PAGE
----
Jon Campisi Nov. 15, 2013, 7:20am


A suburban Philadelphia attorney has secured a $300,000 settlement for the family of a young girl whose nose was partially bitten off by a neighbor’s dog two-and-a-half years ago.

Thomas J. Newell, a lawyer from Perkasie, Bucks County, recently announced the settlement in a case initiated by Andrew and Melissa Boyd, of Fairfield, Pa., who sued on behalf of their daughter, who is now 9 years old.

According to the lawsuit, which was filed this past April at the Adams County Court of Common Pleas, the young girl had gone to the home of Richard and Joyce Sprouse on April 13, 2011, with the intention of playing with the couple’s daughter.

At first, the girl knocked on the screen door, at which time Richard Sprouse told her to come into the house, the complaint states.

As the girl began to open the door, Chaos, one of the defendants’ three pit pulls, charged at the young girl, biting off a portion of her nose and causing a severe laceration on her right cheek.

The local police chief was able to save the nose, and the girl was transported to a hospital in Maryland for surgery, according to Thomas J. Newell, the Bucks County lawyer who represented the plaintiffs.

Newell, who said his practice niche is dog bites – he has represented attack victims from 19 different counties in Pennsylvania – said he filed suit after the defendants’ homeowners insurance company failed to respond to his demand for compensation.

Following the filing of the complaint, the insurer agreed to pay out the policy limit of $300,000 sought by the plaintiffs.

Punitive damages, Newell noted, are rarely paid by insurance companies.

“A significant portion of [the girl’s] nostril was amputated, bitten off in the attack,” Newell said in a phone interview.

The portion of the nose was eventually attached, although the girl had to undergo 23 separate, two-hour sessions in a hyperbaric chamber designed to regrow the damaged tissue, Newell said.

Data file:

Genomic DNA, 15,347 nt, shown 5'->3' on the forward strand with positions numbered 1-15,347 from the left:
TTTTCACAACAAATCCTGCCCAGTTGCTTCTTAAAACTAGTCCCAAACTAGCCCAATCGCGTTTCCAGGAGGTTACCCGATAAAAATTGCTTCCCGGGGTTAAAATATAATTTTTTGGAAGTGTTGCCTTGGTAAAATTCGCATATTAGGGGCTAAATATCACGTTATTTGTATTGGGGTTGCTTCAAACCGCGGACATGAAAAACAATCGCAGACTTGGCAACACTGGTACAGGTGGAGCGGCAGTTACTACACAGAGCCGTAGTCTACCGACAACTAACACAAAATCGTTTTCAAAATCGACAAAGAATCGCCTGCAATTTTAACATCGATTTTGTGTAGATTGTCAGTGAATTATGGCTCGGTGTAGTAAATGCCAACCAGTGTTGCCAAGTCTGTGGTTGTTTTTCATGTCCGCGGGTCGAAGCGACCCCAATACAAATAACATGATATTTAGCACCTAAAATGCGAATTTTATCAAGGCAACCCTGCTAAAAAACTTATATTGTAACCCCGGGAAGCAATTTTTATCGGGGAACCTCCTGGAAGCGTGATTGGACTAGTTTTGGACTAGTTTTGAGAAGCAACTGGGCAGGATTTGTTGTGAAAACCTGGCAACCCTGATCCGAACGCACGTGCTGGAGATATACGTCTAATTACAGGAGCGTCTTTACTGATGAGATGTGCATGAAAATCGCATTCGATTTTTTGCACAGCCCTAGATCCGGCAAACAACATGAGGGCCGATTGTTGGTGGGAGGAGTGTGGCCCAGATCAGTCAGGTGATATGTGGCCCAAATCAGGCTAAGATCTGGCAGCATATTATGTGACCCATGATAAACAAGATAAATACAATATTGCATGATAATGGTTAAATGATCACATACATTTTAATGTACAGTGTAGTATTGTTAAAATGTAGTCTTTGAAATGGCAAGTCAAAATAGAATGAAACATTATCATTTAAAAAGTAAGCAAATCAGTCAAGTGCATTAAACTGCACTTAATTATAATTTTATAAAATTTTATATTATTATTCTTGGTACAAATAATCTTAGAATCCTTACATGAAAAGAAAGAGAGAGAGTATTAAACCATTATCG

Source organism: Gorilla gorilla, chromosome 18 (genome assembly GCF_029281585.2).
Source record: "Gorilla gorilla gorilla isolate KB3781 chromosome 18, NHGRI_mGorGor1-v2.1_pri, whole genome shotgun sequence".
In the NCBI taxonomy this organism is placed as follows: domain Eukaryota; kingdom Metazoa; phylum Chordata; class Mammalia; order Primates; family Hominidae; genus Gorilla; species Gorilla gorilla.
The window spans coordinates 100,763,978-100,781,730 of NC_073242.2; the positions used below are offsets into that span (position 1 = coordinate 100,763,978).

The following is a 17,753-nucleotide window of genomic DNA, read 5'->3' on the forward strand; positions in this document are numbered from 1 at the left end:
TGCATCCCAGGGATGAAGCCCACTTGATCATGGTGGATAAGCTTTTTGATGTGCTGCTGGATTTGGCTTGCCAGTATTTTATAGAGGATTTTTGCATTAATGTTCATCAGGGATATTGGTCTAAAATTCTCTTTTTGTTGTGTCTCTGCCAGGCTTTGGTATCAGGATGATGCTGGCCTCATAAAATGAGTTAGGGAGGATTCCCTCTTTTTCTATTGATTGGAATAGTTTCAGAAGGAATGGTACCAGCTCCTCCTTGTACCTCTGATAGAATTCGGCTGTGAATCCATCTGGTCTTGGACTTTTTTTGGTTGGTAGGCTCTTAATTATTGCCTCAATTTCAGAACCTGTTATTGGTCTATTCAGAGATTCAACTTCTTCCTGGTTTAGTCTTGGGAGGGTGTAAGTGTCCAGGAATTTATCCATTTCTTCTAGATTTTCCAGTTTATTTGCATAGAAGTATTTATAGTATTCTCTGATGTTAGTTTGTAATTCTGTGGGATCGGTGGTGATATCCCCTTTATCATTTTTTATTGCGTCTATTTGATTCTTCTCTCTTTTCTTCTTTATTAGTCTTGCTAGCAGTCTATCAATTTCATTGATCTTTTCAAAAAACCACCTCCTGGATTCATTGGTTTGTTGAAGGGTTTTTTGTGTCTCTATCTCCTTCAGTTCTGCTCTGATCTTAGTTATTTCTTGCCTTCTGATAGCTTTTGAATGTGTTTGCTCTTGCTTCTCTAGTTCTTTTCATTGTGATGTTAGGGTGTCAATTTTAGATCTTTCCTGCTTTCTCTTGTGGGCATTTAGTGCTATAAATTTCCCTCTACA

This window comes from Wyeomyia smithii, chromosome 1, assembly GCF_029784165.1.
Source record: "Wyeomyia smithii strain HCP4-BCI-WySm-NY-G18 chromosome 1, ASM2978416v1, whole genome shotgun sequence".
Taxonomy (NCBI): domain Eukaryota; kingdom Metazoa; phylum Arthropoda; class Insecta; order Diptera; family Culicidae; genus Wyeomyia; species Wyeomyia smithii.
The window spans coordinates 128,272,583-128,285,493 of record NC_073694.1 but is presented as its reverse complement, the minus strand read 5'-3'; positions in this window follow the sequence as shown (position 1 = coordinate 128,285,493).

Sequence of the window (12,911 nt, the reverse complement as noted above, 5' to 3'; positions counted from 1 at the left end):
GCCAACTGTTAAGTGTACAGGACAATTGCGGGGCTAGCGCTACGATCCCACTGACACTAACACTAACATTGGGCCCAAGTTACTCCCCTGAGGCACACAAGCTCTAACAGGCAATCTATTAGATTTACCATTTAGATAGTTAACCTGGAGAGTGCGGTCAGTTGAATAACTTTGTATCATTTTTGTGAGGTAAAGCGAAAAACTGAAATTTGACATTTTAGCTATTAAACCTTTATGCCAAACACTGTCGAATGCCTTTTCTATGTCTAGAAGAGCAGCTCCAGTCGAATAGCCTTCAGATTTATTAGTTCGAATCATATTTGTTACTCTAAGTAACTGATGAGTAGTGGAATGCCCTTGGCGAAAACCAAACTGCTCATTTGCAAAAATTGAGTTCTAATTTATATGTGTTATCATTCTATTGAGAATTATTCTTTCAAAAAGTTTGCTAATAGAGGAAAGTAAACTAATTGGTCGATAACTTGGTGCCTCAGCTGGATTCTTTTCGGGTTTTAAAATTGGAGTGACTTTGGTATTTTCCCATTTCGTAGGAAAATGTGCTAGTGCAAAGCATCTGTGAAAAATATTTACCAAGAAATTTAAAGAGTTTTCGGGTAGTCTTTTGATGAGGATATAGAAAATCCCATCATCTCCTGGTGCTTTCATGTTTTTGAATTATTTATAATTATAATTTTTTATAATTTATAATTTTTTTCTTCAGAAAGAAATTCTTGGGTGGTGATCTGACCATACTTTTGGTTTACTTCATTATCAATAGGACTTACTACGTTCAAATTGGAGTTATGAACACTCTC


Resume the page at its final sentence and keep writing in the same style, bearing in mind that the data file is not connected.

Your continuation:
Newell said the nose isn’t fully formed at that young age, so the reconstruction process can’t be completed until the girl becomes older.

A third surgery is scheduled to take place a few years down the road, the attorney said.

“Obviously, every time she looks in the mirror she sees it,” Newell said of the injury. “She’s been asked more than once or twice, ‘what’s the story with your nose.’”

Newell said the plaintiffs and defendants were once close, but “the relationship between the families became quite strained after the attack.”

Fairfield is located in Adams County, near Gettysburg.

Newell said the plaintiffs would receive a total of $287,650 after attorney’s fees, medical expenses and subrogation costs are taken care of.

He said a structured settlement annuity would be set up whereby the young girl would receive that money in payments given out over a four-year period beginning when she turns 18.

The money will hopefully be used to pay the girl’s college education, he said.

The settlement was approved on Nov. 5 by Adams County Common Pleas Court Judge Thomas R. Campbell.

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